Ankerberg: Now let me comment about reflexology. Reflexology practitioners claim that mystical life energies such as chi or prana can be manipulated through their special foot and hand massage and bring new health to a person. Supposedly, a reflexology massage breaks up the assumed “crystalline deposits” that are believed to be obstructing the flow of psychic energy throughout the body. It is further assumed that if the “flow” of this psychic energy can be restored, it will positively affect bodily organs and systems, and bring health.
Now, those who practice reflexology massage claim they can cure everything from bed wetting to cancer and heart disease. But there is not a shred of scientific evidence to back up their claims. Medically, it has been scientifically disproven and it should be labeled as quackery.

Ankerberg: What about iridology? Is that the same thing?
Gumprecht: Iridology is the same sort of thing.
Ankerberg: What do they do in iridology?
Gumprecht: Well, they look at the eye and they have a map of the eye—of the iris—and that’s why it’s called iridology. Every little point on the iris is supposed to tell the iridologist whether you’re healthy in a certain organ or not. They’re all connected to certain organs.
Ankerberg: And you folks are all saying that that anatomically doesn’t operate. It’s not true.
Gumprecht: It does not operate. Actually, with reflexology, for example, a reflexologist was on a program that I was on recently. And their training is, there’s a board of reflexology. There’s no school. And they go around and they give weekend seminars. You take one or two or three of these weekend seminars and then you’re a reflexologist.
But I’d also like to point out that all of this energy system that we’ve been talking about—and I disagree with you, Dr. Shealy, it is a religious system. For example, in Hinduism it is based on the chakras. It’s based on yoga. With yoga you breathe in prana. You breathe in God, actually. And it’s a way to “yoke” yourself with God.
Now, when I was in a New Age cult—I was raised in the New Age, studied Theosophy, Unity, Rosicrucianism, all this type of thing—my idea that I filtered out from all this was that God was a divine mind or a divine energy. And because I am, supposedly, a child of God, I had this same divine mind and I can lock into it. And that’s essentially what yoga is doing. You’re breathing in and out this energy. And, of course, it has to be balanced, and then that’s why they have acupuncture, acupressure, etc.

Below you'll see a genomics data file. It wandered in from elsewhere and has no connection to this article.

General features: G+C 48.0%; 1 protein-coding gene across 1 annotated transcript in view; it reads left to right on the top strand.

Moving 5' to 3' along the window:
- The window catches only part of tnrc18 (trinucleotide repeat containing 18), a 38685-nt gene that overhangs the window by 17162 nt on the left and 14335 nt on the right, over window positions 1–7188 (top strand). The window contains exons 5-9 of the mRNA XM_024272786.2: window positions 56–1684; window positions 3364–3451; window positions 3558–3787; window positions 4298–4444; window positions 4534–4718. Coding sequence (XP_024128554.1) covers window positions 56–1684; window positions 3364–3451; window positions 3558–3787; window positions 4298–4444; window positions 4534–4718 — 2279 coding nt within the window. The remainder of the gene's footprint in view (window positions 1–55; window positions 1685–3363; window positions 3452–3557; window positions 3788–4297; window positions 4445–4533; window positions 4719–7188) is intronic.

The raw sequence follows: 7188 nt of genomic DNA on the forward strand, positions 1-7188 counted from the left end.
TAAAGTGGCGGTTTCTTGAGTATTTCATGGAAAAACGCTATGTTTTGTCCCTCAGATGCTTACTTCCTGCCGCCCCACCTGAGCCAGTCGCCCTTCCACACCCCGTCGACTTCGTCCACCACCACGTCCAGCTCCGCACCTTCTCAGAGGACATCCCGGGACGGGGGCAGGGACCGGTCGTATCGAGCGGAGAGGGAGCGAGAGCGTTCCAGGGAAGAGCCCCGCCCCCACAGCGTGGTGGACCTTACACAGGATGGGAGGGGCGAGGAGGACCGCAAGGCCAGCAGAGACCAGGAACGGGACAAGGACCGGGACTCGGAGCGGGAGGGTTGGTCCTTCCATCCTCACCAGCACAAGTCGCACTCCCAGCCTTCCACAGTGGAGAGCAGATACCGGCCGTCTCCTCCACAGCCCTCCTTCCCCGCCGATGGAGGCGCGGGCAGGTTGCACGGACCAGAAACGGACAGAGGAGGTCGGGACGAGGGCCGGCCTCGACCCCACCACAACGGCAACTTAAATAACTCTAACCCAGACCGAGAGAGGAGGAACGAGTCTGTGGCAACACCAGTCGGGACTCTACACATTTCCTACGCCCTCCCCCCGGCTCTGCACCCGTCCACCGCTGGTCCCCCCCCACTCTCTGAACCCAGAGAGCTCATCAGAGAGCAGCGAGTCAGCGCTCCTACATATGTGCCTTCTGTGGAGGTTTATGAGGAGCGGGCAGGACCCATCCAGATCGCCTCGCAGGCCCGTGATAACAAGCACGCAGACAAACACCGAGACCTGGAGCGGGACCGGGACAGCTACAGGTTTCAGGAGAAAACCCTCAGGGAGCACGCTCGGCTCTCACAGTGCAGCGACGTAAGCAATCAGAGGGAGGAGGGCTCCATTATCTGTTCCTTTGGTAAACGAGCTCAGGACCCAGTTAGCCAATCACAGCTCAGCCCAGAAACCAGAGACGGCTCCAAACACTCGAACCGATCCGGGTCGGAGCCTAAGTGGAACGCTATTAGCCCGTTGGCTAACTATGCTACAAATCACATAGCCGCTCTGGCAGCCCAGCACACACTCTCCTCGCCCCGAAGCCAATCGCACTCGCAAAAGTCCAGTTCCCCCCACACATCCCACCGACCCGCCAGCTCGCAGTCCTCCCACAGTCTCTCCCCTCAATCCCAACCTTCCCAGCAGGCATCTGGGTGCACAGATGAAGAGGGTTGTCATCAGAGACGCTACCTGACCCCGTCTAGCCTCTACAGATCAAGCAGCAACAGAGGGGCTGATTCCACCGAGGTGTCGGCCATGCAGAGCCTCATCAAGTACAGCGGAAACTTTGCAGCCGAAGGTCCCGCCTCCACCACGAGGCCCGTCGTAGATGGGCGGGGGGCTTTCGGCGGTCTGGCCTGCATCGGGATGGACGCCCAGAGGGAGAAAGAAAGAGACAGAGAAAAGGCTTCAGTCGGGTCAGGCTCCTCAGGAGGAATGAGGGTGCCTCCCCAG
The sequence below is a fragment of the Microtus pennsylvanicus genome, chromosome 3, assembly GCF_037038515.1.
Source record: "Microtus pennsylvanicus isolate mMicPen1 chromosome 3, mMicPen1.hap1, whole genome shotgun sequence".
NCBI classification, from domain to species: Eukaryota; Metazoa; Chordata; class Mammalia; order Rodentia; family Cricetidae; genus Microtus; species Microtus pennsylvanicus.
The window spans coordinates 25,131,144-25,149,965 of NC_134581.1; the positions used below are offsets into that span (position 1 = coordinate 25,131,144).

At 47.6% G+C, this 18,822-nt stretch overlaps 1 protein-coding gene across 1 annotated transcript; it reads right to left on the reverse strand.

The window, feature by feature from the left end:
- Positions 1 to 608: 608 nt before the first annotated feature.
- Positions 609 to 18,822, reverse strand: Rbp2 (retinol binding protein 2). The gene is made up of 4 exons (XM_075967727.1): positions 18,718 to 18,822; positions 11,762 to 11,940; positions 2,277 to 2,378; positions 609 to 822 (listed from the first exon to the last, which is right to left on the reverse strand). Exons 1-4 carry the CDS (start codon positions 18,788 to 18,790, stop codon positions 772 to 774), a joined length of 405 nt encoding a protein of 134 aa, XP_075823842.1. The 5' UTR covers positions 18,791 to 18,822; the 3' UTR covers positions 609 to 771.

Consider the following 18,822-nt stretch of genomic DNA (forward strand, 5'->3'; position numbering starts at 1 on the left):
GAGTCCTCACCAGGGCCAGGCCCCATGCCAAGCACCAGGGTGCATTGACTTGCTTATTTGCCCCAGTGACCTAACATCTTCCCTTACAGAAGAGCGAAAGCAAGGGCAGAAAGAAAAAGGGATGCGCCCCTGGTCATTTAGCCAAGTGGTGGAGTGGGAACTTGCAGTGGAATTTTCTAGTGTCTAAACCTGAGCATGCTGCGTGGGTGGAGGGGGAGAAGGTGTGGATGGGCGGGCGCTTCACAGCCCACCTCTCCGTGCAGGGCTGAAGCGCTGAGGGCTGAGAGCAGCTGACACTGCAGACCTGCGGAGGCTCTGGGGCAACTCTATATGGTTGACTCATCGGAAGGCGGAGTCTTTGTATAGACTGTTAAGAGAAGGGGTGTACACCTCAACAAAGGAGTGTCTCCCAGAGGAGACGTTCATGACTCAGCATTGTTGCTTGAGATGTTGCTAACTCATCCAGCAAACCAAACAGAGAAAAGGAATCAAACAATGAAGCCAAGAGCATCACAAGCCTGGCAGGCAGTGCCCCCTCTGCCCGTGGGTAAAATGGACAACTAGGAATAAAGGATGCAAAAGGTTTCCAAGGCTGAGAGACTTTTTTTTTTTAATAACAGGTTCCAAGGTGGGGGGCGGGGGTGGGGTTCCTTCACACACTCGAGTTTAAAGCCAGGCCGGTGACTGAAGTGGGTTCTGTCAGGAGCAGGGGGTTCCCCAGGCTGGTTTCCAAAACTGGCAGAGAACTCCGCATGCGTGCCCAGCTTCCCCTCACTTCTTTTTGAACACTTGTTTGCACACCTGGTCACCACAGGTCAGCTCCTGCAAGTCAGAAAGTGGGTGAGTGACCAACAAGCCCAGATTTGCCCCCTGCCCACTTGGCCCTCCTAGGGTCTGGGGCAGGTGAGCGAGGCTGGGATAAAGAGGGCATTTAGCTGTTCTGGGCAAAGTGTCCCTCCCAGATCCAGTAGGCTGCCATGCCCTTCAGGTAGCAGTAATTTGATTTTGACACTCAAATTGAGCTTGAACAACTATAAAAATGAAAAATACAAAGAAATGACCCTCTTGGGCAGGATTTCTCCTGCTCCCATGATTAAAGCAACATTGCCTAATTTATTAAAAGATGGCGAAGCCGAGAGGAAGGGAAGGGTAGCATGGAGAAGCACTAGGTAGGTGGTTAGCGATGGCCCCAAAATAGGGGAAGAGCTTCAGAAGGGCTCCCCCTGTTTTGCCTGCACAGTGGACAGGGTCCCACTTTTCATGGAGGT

Ankerberg: Now, I want to comment about iridology as well. In the U.S. today, there are thousands of practitioners of iridology. And the concept of iridology can be attributed to naturopath Dr. Bernard Jensen, a committed member of the occult Rosicrucian sect.
Iridology is based on the assumption that the eyes “mirror” the health condition of the body. The iris supposedly displays in detail the status of every organ in the body and one’s overall state of health. Iridologists even claim that by carefully studying the iris, they can detect future illness or the oncoming of disease.
Why has medical science concluded iridology is a false system of diagnosis? It’s because, first, worldwide, over 20 different iridology charts exist. Collectively, these charts correlate specific segments of the iris to different parts of the body. Obviously, since these charts are not uniform, one practitioner may give a different diagnosis than another.
Second, practitioners vary in the remedies they prescribe for the diseases they see revealed in the iris.
And third, numerous scientific tests reported in such journals as The Journal of the American Medical Association, The British Medical Journal, The Journal of the American Optometric Association, and The Australian Journal of Optometry have conclusively proven that iridology has no scientific basis and that bodily organs have no diagnostic connection with the iris.
Fourth, those who trust in iridology run the risk of having a serious condition misdiagnosed, or worse, having iridologists tell them that they have a serious disease when, in fact, nothing at all is wrong with them.
Finally, in a minority of practitioners there are occult approaches to iridology which present their own forms of danger, as we have documented in our book, Can You Trust Your Doctor?
Therefore, our advice is not to trust your health to those who practice this unscientific method of diagnosis.

Ankerberg: Well, we’ve got a good conversation going and I’m out of time for this week. We’re going to pick it up next week and we’re going on with our list. Homeopathy, friends and neighbors; chromotherapy, biofeedback, chiropractic. Please join us next week.